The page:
An immersive tour of oceanic realms.



A globe-spanning gallery of marine life in panoramic settings ranging from the rocky nesting sites of seabirds to the depths of the Marianas Trench.

Hawkins and Letherland (Atlas of Dinosaur Adventures, 2017, etc.) include stops in Arctic and other northerly waters but largely focus on named locales in the Pacific and the Southern Hemisphere. Painted views of a sperm whale and a colossal squid going tooth to tentacle in the Ross Sea or a teeming shoal of hammerhead sharks swirling around a Cocos Island seamount supply visual drama while undulating lines of accompanying captions offer generous dollops of the verbal sort: “The lionfish gets a taste of its own medicine as the Bobbit worm injects a paralyzing toxin. Dinner is served.” Here brightly colored sea dragons and other tropical fish dart through equally picturesque reefs, there blue-footed boobies and crimson Sally Lightfoot crabs (both “nifty little movers”) strut their stuff ashore. As if there weren’t natural business enough to provide an engrossing turmoil, sharp-eyed viewers will spot goggles on a leatherback turtle, a Magellanic penguin poised on a diving board, and other tongue-in-cheek tweaks. Periodic mentions of the dangers of floating plastic and other pollution add an undercurrent that surfaces at the end in a spread titled “Oceans in Danger.” Otherwise, aside from the occasional boat, humans and their works are absent.

An immersive tour of oceanic realms. (index) (Informational picture book. 8-11)

Pub Date: Nov. 5, 2019

ISBN: 978-0-7112-4531-0

Page Count: 96

Publisher: Wide Eyed Editions

Review Posted Online: July 14, 2019

Kirkus Reviews Issue: Aug. 1, 2019

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A hopeful and helpful addition to any nature library.



From the Sandra Markle's Science Discoveries series

Scientists solve the mystery of a disappearing zebra herd.

A herd of plains zebra regularly vanishes from the Chobe River flood plains in Namibia and Botswana during the dry season, but until Robin Naidoo and other scientists fitted some of these animals with GPS trackers, no one knew where they went or why. Markle (The Great Shark Rescue, 2019, etc.) ably describes the species, its habitat in the Serengeti Plain, the phenomenon of migration, the science research, and its surprising results: a “record-holding zebra migration” to the grasses in Botswana’s Nxai Pan National Park, which have extra nutrients for the mares and the foals they bear there. Her clear explanations are accompanied by well-chosen and informatively captioned photographs from a variety of sources. The lively design includes a striking zebra-coat background surrounding boxes with additional information and images. Maps help American readers locate this migration in southern Africa. One that includes the tracked migration routes of eight females demonstrates the astonishing directness of the 155-mile journey undertaken by seven (the meandering route taken by the eighth is unexplained). The author concludes with concerns about the possible effects of the changing climate and how conservation groups are planning to help the zebras so that they can continue to travel unimpeded and find water on their way.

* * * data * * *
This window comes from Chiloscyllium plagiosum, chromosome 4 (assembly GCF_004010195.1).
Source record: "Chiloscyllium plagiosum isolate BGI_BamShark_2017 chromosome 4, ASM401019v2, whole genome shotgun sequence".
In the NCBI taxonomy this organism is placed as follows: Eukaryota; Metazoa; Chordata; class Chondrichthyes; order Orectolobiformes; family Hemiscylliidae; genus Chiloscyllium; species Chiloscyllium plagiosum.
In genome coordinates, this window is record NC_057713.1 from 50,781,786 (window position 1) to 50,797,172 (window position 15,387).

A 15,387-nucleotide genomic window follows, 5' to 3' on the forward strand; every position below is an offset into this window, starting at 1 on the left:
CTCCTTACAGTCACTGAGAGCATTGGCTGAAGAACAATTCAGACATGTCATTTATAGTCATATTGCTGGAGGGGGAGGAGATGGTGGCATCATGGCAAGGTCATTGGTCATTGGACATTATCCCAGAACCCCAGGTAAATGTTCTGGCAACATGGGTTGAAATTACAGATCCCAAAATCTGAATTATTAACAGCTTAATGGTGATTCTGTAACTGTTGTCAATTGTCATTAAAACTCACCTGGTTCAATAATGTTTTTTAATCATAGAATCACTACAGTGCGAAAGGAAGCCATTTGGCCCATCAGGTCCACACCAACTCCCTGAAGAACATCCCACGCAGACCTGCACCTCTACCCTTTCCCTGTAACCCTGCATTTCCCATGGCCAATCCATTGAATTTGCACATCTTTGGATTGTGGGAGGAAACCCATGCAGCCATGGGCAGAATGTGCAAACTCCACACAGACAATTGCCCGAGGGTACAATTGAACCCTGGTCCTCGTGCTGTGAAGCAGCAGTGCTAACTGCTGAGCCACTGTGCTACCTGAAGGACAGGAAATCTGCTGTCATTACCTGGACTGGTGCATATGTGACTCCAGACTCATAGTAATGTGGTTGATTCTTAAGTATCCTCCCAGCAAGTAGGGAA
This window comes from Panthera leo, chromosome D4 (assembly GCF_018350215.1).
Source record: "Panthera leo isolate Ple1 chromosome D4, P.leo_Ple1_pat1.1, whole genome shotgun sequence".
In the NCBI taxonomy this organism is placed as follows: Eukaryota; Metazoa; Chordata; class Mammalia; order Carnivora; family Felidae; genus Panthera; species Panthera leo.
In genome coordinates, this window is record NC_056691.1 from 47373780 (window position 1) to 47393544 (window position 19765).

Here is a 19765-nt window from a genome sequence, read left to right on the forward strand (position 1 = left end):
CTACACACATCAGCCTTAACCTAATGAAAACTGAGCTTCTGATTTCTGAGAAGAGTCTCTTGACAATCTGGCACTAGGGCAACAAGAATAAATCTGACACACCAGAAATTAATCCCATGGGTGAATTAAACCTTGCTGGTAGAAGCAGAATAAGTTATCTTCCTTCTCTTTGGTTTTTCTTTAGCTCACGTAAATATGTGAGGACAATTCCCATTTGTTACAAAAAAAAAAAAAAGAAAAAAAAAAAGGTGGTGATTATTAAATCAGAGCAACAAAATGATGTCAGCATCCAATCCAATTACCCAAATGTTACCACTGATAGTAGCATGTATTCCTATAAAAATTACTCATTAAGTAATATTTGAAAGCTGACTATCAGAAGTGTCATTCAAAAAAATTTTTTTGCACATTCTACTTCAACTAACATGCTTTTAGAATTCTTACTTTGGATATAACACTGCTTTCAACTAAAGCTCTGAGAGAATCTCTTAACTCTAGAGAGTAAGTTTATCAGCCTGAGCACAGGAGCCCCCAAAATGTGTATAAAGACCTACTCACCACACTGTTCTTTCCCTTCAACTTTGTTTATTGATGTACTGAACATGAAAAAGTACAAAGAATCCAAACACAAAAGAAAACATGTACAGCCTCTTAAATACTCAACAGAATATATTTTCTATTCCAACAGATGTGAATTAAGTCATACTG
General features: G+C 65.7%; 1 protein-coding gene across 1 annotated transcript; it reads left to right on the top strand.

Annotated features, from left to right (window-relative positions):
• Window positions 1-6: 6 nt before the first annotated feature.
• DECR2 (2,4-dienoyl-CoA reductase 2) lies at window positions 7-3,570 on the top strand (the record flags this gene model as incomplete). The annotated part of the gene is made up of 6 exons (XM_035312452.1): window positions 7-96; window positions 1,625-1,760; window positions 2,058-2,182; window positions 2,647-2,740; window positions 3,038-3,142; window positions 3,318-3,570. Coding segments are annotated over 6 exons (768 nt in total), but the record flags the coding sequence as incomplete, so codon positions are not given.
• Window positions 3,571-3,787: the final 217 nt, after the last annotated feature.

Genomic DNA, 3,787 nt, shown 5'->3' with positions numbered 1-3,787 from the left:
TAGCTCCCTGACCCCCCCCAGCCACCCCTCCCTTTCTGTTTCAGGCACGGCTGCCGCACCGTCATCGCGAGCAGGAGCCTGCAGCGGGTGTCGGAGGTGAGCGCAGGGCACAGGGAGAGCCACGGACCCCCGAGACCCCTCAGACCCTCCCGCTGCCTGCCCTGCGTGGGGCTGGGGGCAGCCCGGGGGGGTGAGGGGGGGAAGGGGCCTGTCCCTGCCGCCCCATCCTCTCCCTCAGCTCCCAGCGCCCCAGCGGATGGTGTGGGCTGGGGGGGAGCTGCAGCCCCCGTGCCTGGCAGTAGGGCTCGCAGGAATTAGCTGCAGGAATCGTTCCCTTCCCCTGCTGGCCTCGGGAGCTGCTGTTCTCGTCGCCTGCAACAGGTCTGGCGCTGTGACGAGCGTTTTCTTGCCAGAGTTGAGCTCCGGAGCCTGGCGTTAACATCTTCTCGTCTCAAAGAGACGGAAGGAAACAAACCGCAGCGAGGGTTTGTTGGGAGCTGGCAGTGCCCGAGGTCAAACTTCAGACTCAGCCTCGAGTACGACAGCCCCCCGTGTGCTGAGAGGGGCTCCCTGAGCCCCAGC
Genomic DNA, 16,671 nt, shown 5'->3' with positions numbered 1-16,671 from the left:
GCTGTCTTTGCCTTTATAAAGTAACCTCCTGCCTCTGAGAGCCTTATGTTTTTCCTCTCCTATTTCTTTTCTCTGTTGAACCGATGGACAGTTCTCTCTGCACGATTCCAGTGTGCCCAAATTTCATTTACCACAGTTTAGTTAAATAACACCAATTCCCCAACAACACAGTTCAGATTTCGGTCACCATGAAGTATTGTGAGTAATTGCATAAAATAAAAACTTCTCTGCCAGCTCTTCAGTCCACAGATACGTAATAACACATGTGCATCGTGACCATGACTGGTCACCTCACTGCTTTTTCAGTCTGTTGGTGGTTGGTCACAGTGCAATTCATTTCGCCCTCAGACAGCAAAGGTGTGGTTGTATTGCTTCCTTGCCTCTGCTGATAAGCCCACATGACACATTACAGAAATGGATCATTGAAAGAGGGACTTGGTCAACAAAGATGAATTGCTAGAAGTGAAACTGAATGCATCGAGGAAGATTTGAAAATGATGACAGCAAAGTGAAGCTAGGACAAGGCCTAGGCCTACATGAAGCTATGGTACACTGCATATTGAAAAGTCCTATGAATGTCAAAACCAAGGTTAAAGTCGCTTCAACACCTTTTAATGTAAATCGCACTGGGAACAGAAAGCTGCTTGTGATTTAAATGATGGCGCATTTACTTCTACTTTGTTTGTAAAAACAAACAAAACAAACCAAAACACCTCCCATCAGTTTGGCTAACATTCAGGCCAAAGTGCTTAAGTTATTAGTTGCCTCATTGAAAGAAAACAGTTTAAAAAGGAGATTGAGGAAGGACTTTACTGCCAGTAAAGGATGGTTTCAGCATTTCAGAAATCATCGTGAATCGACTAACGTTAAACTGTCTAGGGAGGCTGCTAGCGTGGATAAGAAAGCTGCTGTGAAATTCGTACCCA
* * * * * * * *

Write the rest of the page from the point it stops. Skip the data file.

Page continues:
A hopeful and helpful addition to any nature library. (author’s note, fast facts, glossary, source notes, further reading, index) (Nonfiction. 8-11)

Pub Date: April 7, 2020

ISBN: 978-1-5415-3837-5

Page Count: 40

Publisher: Millbrook/Lerner

Review Posted Online: Dec. 22, 2019

Kirkus Reviews Issue: Jan. 15, 2020

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No substitute for getting down and dirty in the greenery but a good and visually memorable start.


A gallery that will bring young naturalists close—very close—to common creepy-crawlies.

“Bugs” in this case includes earthworms, snails, and water bears, along with well over three dozen arthropods sharing worldwide distribution, from cat fleas and woodlice to grasshoppers, blowflies, and spiders. Huge, high-resolution stock photos or micro photos of representative specimens are set against black or blurred-out backgrounds to bring colors and finer details of anatomy into spectacular high relief. Around these, smaller photos share space with digestible chunks of introductory comment, distinctive features, definitions of scientific terms, and bulleted facts. Though living up to its titular promise that at least some species of all the chosen invertebrates are likely to be near at hand in any reader’s habitat, this is not a field guide. Nor, aside from an advisory against collecting or even touching live insects, does the author offer guidelines for outdoor expeditions, instructions for hands-on projects, or resources for further study. Along with realizing that movie aliens and monsters have nothing over what nature has on display, though, even casual browsers will absorb some basic information about the wildlife that, would they but look a little closer, wriggles and scampers all around.

No substitute for getting down and dirty in the greenery but a good and visually memorable start. (index, glossary) (Nonfiction. 8-11)

Pub Date: July 15, 2016

ISBN: 978-1-77085-697-4

Page Count: 80

Publisher: Firefly

Review Posted Online: June 1, 2016

Kirkus Reviews Issue: June 15, 2016

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